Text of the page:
Aussie cartoonist Rod Emmerson has hit back at Wallabies coach Michael Cheika's furious outburst after the All Blacks record-winning mat' />

The Herald's Aussie cartoonist Rod Emmerson has hit back at Wallabies coach Michael Cheika's furious outburst after the All Blacks record-winning win on Saturday.

"Cheika may be pissed at the artwork, but he'll be even more pissed when he realises I am Australian, and his cousin dated my sister," Emmerson said.

Cheika was still seething last night after being portrayed as an angry clown complete with red nose in a mock-up picture in the country's biggest paper, the New Zealand Herald, alongside the headline "send in the clowns" on the match morning.

Veteran cartoonist Emmerson revealed he was given advance warning on the story, and the idea was to "needle" Cheika a pinch before the game.

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"That's what I did. It could have been seen as reverse psychology, hoping it would fire the Wallabies up somewhat to break the curse of Eden Park. Instead, it got under his skin."

Emmerson explained his cartoon was partly in response to the Sydney-based Daily Telegraph portraying Richie McCaw as a witchetty grub on its front page, less than a week before the 2015 Rugby World Cup final.

"It is satire and nothing more," Emmerson said. "And a bit of payback for Witchetty Ritchie.

"It was a bit of a friendly shot across the bow - except this took out the mast and sails instead. Oops.

"The Wallabies are upset with the embarrassment of losing the game for starters. But to throw their weight behind having a go at the artwork is a mistake and was perhaps to create a diversion from the real problem."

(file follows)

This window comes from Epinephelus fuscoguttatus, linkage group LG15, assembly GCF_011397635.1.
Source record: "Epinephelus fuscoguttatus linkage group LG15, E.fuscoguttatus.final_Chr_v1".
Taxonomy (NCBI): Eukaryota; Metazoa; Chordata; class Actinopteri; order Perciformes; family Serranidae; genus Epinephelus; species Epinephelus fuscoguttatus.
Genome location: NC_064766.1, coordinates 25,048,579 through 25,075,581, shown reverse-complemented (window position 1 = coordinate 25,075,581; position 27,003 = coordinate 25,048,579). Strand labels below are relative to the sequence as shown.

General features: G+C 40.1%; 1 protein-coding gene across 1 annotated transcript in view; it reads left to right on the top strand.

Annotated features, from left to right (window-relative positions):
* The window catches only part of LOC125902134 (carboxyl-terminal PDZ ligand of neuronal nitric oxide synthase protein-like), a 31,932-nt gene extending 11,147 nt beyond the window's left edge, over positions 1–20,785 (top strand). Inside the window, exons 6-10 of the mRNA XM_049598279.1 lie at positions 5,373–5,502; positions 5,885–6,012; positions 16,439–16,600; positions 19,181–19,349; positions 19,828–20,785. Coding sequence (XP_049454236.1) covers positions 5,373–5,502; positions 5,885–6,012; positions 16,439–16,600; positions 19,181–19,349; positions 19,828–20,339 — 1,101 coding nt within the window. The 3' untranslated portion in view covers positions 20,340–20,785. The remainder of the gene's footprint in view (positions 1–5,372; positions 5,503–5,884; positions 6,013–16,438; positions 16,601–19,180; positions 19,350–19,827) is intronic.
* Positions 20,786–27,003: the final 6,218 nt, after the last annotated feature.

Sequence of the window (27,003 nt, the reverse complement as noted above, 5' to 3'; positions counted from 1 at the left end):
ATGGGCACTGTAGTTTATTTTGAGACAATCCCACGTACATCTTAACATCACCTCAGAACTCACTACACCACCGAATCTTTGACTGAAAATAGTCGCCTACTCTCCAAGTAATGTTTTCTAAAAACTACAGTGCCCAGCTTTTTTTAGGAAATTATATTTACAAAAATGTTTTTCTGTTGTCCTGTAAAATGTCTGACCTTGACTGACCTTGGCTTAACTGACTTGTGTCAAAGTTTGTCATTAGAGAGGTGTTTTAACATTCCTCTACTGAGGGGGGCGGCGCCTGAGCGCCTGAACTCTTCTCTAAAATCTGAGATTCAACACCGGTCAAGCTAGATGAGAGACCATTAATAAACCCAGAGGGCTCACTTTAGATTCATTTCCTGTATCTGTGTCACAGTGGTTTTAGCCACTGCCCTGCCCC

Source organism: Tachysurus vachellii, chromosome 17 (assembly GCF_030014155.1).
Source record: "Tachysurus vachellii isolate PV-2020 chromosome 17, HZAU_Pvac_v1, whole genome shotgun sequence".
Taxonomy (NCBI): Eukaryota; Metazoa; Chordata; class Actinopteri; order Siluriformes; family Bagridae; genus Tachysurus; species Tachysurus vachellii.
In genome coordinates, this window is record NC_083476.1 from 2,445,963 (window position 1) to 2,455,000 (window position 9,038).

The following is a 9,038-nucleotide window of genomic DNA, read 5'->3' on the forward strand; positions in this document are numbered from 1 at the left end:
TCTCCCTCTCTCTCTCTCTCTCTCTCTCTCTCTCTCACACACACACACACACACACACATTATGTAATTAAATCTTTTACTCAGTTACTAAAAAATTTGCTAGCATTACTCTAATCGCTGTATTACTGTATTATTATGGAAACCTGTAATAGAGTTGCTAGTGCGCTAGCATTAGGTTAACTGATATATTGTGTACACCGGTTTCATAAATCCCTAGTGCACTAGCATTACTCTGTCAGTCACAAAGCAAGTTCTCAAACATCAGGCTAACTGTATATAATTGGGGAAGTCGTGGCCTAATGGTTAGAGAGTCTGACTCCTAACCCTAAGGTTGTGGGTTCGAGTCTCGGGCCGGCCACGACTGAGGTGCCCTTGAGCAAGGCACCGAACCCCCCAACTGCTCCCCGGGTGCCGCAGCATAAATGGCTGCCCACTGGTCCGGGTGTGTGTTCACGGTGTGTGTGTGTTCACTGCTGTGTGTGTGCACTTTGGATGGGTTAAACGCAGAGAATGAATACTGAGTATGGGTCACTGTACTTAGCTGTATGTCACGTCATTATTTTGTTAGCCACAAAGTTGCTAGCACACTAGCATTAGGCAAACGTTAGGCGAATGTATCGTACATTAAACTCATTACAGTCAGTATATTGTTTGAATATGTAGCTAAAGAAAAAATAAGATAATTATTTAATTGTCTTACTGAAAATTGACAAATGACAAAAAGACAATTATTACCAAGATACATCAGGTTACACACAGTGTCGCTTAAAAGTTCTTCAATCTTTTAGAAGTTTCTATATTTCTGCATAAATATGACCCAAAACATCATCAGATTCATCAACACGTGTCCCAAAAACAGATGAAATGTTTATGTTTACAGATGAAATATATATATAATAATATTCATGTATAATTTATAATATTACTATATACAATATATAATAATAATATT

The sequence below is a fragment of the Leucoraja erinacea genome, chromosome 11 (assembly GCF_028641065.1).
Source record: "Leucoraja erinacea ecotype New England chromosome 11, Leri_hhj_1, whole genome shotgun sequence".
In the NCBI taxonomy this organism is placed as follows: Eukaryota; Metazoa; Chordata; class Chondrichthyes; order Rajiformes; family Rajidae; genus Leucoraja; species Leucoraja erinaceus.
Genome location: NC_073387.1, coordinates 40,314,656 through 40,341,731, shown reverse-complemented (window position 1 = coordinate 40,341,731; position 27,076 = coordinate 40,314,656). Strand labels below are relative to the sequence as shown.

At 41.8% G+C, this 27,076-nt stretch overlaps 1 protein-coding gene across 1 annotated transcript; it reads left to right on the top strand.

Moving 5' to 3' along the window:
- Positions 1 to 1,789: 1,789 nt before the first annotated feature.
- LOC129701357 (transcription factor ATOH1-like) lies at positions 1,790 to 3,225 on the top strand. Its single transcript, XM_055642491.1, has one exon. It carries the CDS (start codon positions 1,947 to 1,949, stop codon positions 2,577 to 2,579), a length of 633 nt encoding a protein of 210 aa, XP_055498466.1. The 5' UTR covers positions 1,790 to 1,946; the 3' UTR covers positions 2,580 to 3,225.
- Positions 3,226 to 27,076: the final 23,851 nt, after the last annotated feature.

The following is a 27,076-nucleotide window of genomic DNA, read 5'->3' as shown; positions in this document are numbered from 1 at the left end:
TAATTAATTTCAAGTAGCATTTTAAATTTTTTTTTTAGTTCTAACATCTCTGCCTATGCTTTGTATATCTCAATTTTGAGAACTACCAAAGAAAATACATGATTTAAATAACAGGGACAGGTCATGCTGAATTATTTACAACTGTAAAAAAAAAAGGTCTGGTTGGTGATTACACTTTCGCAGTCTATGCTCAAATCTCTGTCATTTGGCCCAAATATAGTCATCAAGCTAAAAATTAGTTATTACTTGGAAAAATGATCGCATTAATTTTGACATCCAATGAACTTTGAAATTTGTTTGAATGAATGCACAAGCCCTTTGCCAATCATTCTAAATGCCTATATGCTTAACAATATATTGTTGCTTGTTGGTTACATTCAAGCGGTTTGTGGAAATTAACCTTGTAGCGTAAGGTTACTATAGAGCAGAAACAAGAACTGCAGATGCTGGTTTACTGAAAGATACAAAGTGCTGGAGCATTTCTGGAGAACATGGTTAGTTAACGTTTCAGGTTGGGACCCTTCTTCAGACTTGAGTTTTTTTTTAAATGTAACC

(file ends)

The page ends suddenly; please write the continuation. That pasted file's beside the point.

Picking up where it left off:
In Sydney yesterday, Cheika refused to be gagged, not backing down after All Blacks coach Steve Hansen accused his Wallabies counterpart of "hijacking" New Zealand's test world record celebrations.

In a sensational aftermath to Saturday night's 37-10 All Blacks victory in Auckland, Cheika took aim at the New Zealand media over being depicted as a clown and then claimed the All Blacks did not respect the Wallabies, suggesting they were involved in the media caricature.

Hansen later said Cheika needed to be bigger than to take a newspaper's barb to heart and said it was wrong to suggest the All Blacks could dictate what the media did.

But Cheika was still stewing upon his arrival back at Sydney airport 12 hours later.

"Why would you let the opposition call your team clowns and mock the jersey? That's how I feel about it," he said. "Maybe others don't. Maybe that's not the way. But I've never had an Australian jersey so I think it's something that should be treasured.

"We're going there for a good contest and I think they [All Blacks] are connected to it [the photo mock-up] obviously because they are talking about it.

"That's my opinion and I'm entitled to voice my opinion, right or wrong."

Meanwhile, media around the world was quick to pick up on the extraordinary "Clowngate" row after Australia's loss to the All Blacks.

British newspapers the Guardian, the Telegraph and the Daily Mail carried reports on All Blacks coach Hansen accusing Wallabies counterpart Cheika of "hijacking" New Zealand's world record celebrations.

Australian outlets Fox Sports and ABC News Online also waded in with prominent coverage of the spectacular post-game stoush.

ABC described Cheika as being "seething at being dressed up as a red-nosed clown in the New Zealand Herald on the morning of the match".